Norwegian authorities urge crypto users to declare earnings on upcoming return
“Our experience is that most people will follow all laws and regulations, and we will help those who invest in crypto to do it right,” said Marius Johansen.
The Norwegian Tax Administration has issued a warning to crypto traders in advance of the April 30 deadline to file tax returns.
According to a notice from the Norwegian Tax Administration, or NTA, today, the government agency advised all taxpayers who owned or sold crypto in 2020 to enter it in their returns or “risk paying additional tax.” The NTA said roughly 2% of cryptocurrency holders declared what tokens they owned or earned in 2019, less than 4,700 people out of an estimated 235,000.
“We think a lot of the gap is due to the fact that some crypto owners mistakenly assume that cryptocurrency is pre-filled in the tax return and have not thought that they are the ones who have to list this,” said NTA senior adviser Marius Johansen. “Our experience is that most people will follow all laws and regulations, and we will help those who invest in crypto to do it right.”
In Norway, income identified as gains from crypto is taxed at a rate of 22%, similar to the capital gains tax imposed in the United States. Norwegian taxpayers can receive a deduction in their 2020 filings if they suffered any losses due to crypto investments, but may need to back up their claims with documentation from any exchanges used to hold or trade the digital assets.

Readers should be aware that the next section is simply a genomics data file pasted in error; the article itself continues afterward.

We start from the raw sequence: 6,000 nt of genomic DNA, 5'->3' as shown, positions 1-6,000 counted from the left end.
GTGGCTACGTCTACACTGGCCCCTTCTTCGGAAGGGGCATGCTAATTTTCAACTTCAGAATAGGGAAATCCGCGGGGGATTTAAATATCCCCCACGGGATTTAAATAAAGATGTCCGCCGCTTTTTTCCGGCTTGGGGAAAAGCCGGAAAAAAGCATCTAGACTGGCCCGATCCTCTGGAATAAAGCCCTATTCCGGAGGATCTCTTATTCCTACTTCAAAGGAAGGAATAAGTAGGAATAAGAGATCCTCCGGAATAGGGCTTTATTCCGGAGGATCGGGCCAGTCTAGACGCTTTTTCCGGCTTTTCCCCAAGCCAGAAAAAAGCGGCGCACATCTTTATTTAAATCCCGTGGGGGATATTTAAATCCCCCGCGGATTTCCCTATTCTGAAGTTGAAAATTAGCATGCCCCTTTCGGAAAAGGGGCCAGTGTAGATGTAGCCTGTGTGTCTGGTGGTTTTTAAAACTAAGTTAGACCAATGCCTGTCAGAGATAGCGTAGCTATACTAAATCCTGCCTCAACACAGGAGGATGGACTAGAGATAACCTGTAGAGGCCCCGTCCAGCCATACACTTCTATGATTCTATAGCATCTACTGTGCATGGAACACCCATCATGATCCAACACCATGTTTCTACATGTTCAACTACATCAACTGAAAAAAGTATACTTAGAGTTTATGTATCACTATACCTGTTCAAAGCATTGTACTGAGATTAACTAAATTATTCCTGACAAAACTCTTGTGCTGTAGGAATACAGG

The NTA explicitly urged taxpayers holding back declaring their crypto earnings that they were not anonymous. Johansen said crypto transactions are “more visible than many people think” and the agency was following activity closely, identifying “many tens of thousands of people” who previously didn’t report their taxes properly.
Cryptocurrency may become a larger contributor in widening the tax gap — the difference between the total income from taxes that should be paid to the government instead of what it actually receives. In Norway, the NTA reported roughly $20 million of taxed income came from crypto holders.
Lawmakers in the U.S. are considering legislation to address the tax gap, which has grown from roughly $400 billion in 2013 to a reported $1 trillion this year. A bipartisan group reportedly supports a proposed bill from Republican Senator Rob Portman that would be aimed at preventing U.S. citizens from evading taxes on their crypto earnings.
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Author: Turner Wright